More than 80% (86.7%) adherence to 13 of the 15 class I recommendations for AF ablation in the 2017 HRA/EHRA/ECAS/APHRS/SOLACE international consensus document4 was reported in patients in our study, and our results thus reflect good adherence to the consensus regarding patient management and selection of patients for AF ablation. Likewise, with respect to quality indicators specifically for AF ablation procedures and post-ablation management, there is a good standard of practice with respect to procedure planning, performance and management of patients in the post-ablation period.

Limitations

Our study has limitations. First, this was not a mandatory registry, and participation in the survey increased the workload in participating centers. Consequently, although a significant proportion of hospitals responded to the survey, we do not have complete coverage throughout the country and there may be biases associated with differences between centers that did or did not respond to the survey. Second, as in all large-scale surveys, some data were missing, and additionally complete information was not mandatory, which could add bias to the reported results. In particular, one-year follow-up should be interpreted with caution due to the low number of patients for whom data are available, and further studies would be of great value to further address long-term follow-up. Also, the complications and deaths that occurred in the study period are not specified, and this is an important point that should be addressed in further studies.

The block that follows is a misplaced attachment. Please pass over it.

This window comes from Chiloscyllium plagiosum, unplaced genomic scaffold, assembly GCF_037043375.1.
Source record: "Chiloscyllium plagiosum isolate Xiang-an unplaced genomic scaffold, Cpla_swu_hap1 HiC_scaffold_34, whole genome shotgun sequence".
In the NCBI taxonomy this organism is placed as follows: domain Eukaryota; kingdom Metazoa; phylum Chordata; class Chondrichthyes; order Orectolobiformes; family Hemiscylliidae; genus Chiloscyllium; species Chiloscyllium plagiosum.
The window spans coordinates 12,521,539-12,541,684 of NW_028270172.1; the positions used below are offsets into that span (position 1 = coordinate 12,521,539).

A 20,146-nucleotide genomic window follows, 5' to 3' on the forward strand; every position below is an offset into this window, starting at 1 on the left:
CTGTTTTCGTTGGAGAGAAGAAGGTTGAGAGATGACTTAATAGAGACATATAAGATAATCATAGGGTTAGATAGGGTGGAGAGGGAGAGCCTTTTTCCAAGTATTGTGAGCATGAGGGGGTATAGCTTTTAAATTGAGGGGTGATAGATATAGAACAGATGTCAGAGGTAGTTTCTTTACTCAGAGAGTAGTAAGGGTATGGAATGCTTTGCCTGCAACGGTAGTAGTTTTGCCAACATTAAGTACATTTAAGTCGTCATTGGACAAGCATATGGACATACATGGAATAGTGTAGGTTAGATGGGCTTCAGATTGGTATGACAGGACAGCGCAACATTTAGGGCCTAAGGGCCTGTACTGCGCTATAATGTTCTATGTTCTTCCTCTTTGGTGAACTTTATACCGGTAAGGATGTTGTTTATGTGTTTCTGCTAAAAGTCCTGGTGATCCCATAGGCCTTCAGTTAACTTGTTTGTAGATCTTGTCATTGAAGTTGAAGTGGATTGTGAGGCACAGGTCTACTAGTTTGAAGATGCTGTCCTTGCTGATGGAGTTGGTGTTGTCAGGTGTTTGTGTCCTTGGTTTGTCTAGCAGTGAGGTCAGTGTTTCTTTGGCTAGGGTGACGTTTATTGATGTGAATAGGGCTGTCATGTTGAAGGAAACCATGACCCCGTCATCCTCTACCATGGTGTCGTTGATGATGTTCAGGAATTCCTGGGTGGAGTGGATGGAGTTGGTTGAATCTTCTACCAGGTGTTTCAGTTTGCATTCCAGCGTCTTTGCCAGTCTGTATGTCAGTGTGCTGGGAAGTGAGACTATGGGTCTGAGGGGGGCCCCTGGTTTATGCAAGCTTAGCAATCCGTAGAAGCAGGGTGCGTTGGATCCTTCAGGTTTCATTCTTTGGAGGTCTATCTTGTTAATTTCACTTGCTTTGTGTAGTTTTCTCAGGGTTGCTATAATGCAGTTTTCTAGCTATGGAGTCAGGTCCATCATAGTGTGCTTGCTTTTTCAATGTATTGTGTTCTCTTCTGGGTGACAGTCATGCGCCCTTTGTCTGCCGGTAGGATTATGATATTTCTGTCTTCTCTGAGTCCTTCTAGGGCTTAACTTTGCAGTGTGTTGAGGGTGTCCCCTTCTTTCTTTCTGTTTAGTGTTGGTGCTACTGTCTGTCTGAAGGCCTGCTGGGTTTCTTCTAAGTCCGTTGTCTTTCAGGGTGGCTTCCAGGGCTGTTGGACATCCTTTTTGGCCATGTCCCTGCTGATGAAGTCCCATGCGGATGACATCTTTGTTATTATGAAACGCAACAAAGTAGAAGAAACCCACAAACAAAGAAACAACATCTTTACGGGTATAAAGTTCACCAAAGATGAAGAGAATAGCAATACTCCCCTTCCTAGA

Conclusions

In a population of patients with AF referred for ablation in Portuguese centers, we can state that patient management is provided according to the best scientific evidence recommended by European guidelines and that there is a high standard of practice with respect to the quality of AF ablation, with safety measures and reported outcomes achieved as recommended.

Registry collaborators

Pedro Carmo, Hospital de St.ª Cruz, Centro Hospitalar de Lisboa Ocidental E.P.E., Carnaxide, Portugal and Hospital da Luz, Lisbon; Dinis Mesquita, Hospital de S. Bernardo, Centro Hospitalar de Setúbal E.P.E., Setúbal, Portugal; Luis Brandão, Hospital Garcia de Orta E.P.E.; Luis Adão, Centro Hospitalar Universitário de São João, E.P.E.; Nuno Cabanelas, Hospital Prof. Doutor Fernando Fonseca E.P.E., Amadora, Portugal; Pedro Silva Cunha, Hospital de Santa Marta, Centro Hospitalar Universitário de Lisboa Central, E.P.E.; Sofia Almeida, Hospital CUF Tejo.

Funding

This study was sponsored by Boehringer Ingelheim Portugal in the form of an educational grant.

Conflicts of interest

The authors have no conflicts of interest to declare.

Acknowledgments

The authors wish to thank all the participating centers that collaborated in the registry and Boehringer Ingelheim for their sponsorship of this study.

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Both authors contributed equally to this article.